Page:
Change occurs in therapy though a “Corrective emotional experience.” Frank

Emotionally Focused Therapy (EFT)

spiral2grow Marriage Family Therapy, a leading provider of EFT – Emotionally Focused Therapy for couples in NYC, has psychotherapists that include emotionally focused – EFT – counselors, who are expert in the EFT approach and its application in couples therapy as well as marriage therapy. spiral2grow, located in midtown Manhattan in New York City offers Emotionally Focused Treatment for couples who are interested in healing, rebuilding, improving and enhancing their relationship. spiral2grow also provides other therapeutic modalities.

Emotionally focused therapy for couples – overview

Emotion-Focused Therapy (EFT) is an evidence-based therapy. It is one of the most effective treatment for couples facing history of trauma, depression, grief, abuse, chronic illness, eating disorders, and PTSD. EFT for couples was developed by Dr. Leslie Greenberg and Dr. Susan Johnson. The modality developed out of the humanistic and experiential philosophy with its emphasis on the importance on emotional experience. In this modality the key is to create a safe environment in each individuals in the relationship feel safe and secure, which allow personal growth and improvement of the relationship.  Attitude of non-judgmental and compassionate is elementary ingredient in which couples encourage to explore and experiment. As EFT was developed specifically for couples, the model incorporated systems theory, which understands individual experience in terms of interactional cycles and interpersonal contexts. By conceptualizing primary adult relationships as attachment bonds, EFT targets the issues of emotional engagement and security that are relevant for so many distressed couples.

Goal of EFT

The goal of Emotionally Focused Therapy is to provide both partners with a “safe haven,” a “secure base,” in provide sense of comfort and stability for the purpose of supporting individual autonomy, especially during time of crisis. EFT recognizes individual issues in crisis and that to prevent the natural response to it with distress to a lack of security in attachment relationships. The automatic (even unconscious) and unhealthy reactivity to the distress is reflected in a couple’s vicious cycle, as each partner’s desire to fulfill his or her attachment needs, this attempt triggers the other partner.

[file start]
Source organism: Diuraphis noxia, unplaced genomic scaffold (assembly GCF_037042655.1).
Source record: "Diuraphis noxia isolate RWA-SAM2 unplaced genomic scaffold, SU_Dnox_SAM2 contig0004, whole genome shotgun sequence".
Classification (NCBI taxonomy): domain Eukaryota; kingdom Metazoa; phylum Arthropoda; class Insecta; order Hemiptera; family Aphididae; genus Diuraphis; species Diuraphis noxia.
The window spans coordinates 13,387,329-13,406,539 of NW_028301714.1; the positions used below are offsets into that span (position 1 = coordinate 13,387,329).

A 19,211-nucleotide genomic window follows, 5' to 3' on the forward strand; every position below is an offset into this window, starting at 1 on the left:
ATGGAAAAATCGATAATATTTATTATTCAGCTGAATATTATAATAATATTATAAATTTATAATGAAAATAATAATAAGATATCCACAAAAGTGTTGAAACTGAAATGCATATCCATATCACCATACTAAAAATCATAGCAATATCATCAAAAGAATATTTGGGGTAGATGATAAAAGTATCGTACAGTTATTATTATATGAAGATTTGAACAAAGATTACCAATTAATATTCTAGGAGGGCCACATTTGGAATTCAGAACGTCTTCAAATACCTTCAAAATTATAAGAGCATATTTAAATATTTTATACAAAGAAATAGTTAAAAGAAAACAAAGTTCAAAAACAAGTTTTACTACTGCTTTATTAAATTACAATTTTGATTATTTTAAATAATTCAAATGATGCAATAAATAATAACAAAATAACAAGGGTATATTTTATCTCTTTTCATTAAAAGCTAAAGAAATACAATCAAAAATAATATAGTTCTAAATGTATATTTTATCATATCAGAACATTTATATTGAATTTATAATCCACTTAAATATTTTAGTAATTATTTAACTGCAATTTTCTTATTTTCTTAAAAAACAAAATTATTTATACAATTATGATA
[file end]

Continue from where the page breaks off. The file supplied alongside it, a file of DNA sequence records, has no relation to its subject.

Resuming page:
How EFT Helps

EFT is now one of the leading forms of couples therapy. EFT emphasizes a healthy emotional engagement, secure attachment, and positive responsiveness between partners in constructive relationships. In a survey conducted, 70% of couples receiving EFT recover from relationship distress and 90% of them have shown high degree of improvement. Many of them were described their new dynamics beyond just improvement to enhancement. EFT builds the necessary relationship skills to related to each other with compassion, communicate with care and emotionally connect while encourage deescalation. It clearly emphasizes personal responsibility and proactivity. It allows couples to overcome viscus cycle, negative, repetitive, and rigid patterns of interaction that prevent them from having a closer and more caring relationship. The process of EFT allows a deeper understanding of their own and each other’s feelings, and to find new ways of being with each other that facilitate a stronger bond and a more fulfilling connection.

EFT explores and identifies the cycle in terms of behaviors and then in terms of underlying feelings and needs. Couples are helped to access and process emotion using interventions such as reflecting, validating, heightening, and emphatic exploration. Interactions are restructured as the problematic cycle is tracked, explored, and reframed to highlight the partners’ importance to each other as well as their longing for a secure connection. As partners’ de-escalate, EFT therapists support them in both expressing more vulnerable emotions and in responding to each other in an attuned and responsive way.

EFT Benefits

Couples facing challenges in their relationship can overcome common obstacles that create distress, including:

  • recovering from infidelity and affairs

  • lack of intimacy, passion and sexuality

  • clashes about finances and money

  • negative cycle dynamics, unproductive, hurtful arguments